It's easy to get caught up in the romantic idea of making one massive project and then pouring all of your creative energy into it. But developer Darius Kazemi found that small projects were a little more useful.
Photo by Pascal
When you take on a lot of very small projects, you give yourself room to explore new ideas, fail, and avoid getting hung up on specific ideas. These small scale, one to five hour burst projects can be super satisfying because you're constantly trying new things and ruminating on specific themes. There are plenty of other benefits too:
Having lots of projects means you can watch your aesthetic develop over time very quickly. If I made 1 large project a year, it would take me 3 years until I had 3 data points I could look at and extrapolate some kind of forward motion. With 72 projects in a year, I have a ton of reference points. I can look back on what I've built and say, "Oh yeah, it's pretty clear that over the summer I was really interested in joke generation, and then I moved away from that, but retained some elements into the winter." It helps you better theorise about your own work and get a handle on what you're doing.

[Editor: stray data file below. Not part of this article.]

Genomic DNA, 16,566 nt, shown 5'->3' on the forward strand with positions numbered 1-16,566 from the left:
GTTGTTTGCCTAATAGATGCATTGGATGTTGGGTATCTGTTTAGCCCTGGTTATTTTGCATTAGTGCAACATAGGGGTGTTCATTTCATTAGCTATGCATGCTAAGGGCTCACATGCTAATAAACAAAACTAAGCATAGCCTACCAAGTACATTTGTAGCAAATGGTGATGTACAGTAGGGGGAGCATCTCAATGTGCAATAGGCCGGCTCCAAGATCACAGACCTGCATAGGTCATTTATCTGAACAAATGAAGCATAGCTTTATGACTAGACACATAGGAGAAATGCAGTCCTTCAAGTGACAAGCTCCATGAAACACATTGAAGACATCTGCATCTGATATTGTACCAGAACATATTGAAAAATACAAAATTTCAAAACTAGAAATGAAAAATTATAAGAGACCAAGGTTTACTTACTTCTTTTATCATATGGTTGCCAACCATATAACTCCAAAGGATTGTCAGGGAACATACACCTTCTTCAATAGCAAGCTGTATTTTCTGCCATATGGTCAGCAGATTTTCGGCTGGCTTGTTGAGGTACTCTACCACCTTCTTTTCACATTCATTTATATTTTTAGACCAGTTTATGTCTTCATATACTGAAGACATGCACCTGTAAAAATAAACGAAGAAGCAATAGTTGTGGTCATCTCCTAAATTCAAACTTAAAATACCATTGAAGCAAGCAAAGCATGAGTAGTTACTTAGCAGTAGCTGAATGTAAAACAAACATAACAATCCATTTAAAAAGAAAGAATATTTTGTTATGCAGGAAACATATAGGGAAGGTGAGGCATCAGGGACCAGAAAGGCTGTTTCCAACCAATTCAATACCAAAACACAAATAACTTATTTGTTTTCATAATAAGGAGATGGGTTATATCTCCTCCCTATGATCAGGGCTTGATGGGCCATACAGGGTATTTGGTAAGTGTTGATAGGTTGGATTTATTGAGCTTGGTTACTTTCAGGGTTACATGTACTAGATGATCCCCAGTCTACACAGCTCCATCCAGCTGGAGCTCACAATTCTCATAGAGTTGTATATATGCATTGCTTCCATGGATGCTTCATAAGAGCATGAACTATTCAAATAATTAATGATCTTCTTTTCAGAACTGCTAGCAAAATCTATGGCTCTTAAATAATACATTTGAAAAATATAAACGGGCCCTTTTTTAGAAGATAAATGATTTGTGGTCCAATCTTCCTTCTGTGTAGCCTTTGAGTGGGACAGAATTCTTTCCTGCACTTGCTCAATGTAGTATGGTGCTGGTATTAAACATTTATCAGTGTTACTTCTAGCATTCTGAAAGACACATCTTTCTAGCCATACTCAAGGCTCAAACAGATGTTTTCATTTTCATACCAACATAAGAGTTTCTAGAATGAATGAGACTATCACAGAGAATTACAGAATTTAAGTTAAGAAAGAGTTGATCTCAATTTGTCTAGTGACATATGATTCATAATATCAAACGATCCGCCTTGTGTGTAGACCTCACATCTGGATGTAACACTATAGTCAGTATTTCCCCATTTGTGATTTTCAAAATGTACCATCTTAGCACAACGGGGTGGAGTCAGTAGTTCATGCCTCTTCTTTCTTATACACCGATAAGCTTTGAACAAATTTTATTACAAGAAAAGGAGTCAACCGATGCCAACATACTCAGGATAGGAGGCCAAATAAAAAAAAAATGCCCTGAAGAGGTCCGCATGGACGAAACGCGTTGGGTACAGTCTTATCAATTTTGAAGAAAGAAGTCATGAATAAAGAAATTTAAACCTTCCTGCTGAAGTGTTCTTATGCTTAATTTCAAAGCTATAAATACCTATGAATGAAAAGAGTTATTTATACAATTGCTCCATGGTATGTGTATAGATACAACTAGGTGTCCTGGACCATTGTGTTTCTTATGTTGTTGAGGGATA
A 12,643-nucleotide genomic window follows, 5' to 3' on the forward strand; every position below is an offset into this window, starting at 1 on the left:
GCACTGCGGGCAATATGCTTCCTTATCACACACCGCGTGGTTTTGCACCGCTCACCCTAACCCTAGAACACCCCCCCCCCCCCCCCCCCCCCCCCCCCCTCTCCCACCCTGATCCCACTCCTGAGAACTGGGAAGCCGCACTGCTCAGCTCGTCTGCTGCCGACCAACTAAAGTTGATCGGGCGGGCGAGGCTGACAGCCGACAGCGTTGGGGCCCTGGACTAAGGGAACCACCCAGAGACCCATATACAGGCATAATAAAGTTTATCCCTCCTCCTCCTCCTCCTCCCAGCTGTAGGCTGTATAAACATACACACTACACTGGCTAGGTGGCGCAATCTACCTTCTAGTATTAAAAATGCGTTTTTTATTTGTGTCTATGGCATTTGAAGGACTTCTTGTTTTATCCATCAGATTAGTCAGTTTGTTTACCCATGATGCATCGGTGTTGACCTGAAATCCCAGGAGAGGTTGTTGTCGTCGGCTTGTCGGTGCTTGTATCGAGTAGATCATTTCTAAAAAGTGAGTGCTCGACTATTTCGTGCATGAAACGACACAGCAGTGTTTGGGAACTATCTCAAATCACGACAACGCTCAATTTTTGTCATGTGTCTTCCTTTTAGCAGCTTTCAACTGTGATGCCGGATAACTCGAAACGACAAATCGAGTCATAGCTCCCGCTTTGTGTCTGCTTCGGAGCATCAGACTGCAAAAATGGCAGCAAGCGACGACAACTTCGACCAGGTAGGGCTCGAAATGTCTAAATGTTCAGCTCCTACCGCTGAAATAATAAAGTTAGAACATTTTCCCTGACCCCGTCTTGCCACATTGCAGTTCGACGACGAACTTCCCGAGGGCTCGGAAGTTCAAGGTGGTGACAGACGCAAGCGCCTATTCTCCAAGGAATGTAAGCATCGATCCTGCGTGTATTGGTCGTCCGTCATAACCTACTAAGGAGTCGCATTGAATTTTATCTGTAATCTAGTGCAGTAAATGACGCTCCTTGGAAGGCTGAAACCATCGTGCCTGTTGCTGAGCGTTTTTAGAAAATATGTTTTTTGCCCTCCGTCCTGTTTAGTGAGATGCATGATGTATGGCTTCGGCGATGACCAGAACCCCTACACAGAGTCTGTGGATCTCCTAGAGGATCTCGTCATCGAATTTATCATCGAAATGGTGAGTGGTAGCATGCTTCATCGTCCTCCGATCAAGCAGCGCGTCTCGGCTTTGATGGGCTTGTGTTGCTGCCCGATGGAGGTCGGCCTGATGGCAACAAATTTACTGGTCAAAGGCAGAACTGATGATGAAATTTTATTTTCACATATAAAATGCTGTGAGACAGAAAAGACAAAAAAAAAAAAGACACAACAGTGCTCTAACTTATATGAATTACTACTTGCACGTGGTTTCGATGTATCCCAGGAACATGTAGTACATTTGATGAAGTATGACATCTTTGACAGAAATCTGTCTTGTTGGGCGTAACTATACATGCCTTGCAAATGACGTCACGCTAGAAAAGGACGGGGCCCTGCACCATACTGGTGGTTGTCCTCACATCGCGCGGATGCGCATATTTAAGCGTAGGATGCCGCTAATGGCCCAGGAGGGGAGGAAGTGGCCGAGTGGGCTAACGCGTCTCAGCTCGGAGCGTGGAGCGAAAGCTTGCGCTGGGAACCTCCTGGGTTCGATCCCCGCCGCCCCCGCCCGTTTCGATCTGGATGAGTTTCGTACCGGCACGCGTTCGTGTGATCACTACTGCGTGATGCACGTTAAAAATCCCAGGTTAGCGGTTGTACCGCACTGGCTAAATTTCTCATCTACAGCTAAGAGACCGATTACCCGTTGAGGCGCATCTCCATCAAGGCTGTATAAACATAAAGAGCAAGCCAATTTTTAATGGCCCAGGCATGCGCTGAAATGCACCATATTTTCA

Having lots of projects means you can have something to pull out for pretty much any occasion. When I'm talking to someone about art or code, there's usually a relevant example that I can pull from my own work in conversation without being a total dick about it. If there's an art show where they want submissions about a particular topic, I've probably done something related to it.
It's obviously not a sustainable thing for every career or hobby, but it's certainly something most of us can do more. Head over to Kazemi's blog for ideas on how to do more projects, how to manage them, and more.
Thoughts on small projects [Tiny Subversions]